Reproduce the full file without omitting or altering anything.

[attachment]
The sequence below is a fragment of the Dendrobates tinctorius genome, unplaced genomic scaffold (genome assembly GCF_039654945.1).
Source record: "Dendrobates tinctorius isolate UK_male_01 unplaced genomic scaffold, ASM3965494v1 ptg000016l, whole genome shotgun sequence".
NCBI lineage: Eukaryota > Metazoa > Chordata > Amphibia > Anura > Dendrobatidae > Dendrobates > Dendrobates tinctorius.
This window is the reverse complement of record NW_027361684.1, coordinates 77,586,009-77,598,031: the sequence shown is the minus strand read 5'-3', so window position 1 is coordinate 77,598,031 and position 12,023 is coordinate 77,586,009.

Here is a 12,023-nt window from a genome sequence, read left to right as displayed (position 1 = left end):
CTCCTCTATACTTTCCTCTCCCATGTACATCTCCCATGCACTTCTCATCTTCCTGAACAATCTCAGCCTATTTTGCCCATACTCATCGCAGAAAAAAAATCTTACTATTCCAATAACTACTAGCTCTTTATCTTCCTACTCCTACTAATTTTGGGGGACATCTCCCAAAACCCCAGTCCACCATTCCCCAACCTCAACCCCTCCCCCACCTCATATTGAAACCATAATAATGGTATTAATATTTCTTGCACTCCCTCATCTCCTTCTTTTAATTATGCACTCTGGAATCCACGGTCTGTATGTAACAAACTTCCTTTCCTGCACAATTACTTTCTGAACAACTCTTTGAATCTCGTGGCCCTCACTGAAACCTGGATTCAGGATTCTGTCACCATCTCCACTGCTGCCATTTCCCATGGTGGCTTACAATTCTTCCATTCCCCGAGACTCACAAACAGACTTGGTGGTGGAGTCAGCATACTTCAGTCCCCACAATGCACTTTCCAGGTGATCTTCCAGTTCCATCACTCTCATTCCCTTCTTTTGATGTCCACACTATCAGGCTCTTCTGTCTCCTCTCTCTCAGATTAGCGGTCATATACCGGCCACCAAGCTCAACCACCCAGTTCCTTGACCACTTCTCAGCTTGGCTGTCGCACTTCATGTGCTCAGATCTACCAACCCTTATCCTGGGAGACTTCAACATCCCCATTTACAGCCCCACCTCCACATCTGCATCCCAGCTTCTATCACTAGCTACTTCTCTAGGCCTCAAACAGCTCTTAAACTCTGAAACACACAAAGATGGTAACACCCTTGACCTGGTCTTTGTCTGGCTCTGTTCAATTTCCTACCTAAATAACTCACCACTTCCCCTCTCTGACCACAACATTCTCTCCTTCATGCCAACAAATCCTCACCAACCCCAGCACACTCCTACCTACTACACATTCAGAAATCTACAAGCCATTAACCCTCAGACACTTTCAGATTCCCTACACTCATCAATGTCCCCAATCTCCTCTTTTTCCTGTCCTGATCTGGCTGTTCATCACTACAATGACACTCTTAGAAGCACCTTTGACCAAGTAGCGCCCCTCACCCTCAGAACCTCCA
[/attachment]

The sequence below is a fragment of the Dendrobates tinctorius genome, unplaced genomic scaffold (genome assembly GCF_039654945.1).
Source record: "Dendrobates tinctorius isolate UK_male_01 unplaced genomic scaffold, ASM3965494v1 ptg000016l, whole genome shotgun sequence".
NCBI lineage: Eukaryota > Metazoa > Chordata > Amphibia > Anura > Dendrobatidae > Dendrobates > Dendrobates tinctorius.
This window is the reverse complement of record NW_027361684.1, coordinates 77,586,009-77,598,031: the sequence shown is the minus strand read 5'-3', so window position 1 is coordinate 77,598,031 and position 12,023 is coordinate 77,586,009.

Here is a 12,023-nt window from a genome sequence, read left to right as displayed (position 1 = left end):
CTCCTCTATACTTTCCTCTCCCATGTACATCTCCCATGCACTTCTCATCTTCCTGAACAATCTCAGCCTATTTTGCCCATACTCATCGCAGAAAAAAAATCTTACTATTCCAATAACTACTAGCTCTTTATCTTCCTACTCCTACTAATTTTGGGGGACATCTCCCAAAACCCCAGTCCACCATTCCCCAACCTCAACCCCTCCCCCACCTCATATTGAAACCATAATAATGGTATTAATATTTCTTGCACTCCCTCATCTCCTTCTTTTAATTATGCACTCTGGAATCCACGGTCTGTATGTAACAAACTTCCTTTCCTGCACAATTACTTTCTGAACAACTCTTTGAATCTCGTGGCCCTCACTGAAACCTGGATTCAGGATTCTGTCACCATCTCCACTGCTGCCATTTCCCATGGTGGCTTACAATTCTTCCATTCCCCGAGACTCACAAACAGACTTGGTGGTGGAGTCAGCATACTTCAGTCCCCACAATGCACTTTCCAGGTGATCTTCCAGTTCCATCACTCTCATTCCCTTCTTTTGATGTCCACACTATCAGGCTCTTCTGTCTCCTCTCTCTCAGATTAGCGGTCATATACCGGCCACCAAGCTCAACCACCCAGTTCCTTGACCACTTCTCAGCTTGGCTGTCGCACTTCATGTGCTCAGATCTACCAACCCTTATCCTGGGAGACTTCAACATCCCCATTTACAGCCCCACCTCCACATCTGCATCCCAGCTTCTATCACTAGCTACTTCTCTAGGCCTCAAACAGCTCTTAAACTCTGAAACACACAAAGATGGTAACACCCTTGACCTGGTCTTTGTCTGGCTCTGTTCAATTTCCTACCTAAATAACTCACCACTTCCCCTCTCTGACCACAACATTCTCTCCTTCATGCCAACAAATCCTCACCAACCCCAGCACACTCCTACCTACTACACATTCAGAAATCTACAAGCCATTAACCCTCAGACACTTTCAGATTCCCTACACTCATCAATGTCCCCAATCTCCTCTTTTTCCTGTCCTGATCTGGCTGTTCATCACTACAATGACACTCTTAGAAGCACCTTTGACCAAGTAGCGCCCCTCACCCTCAGAACCTCCA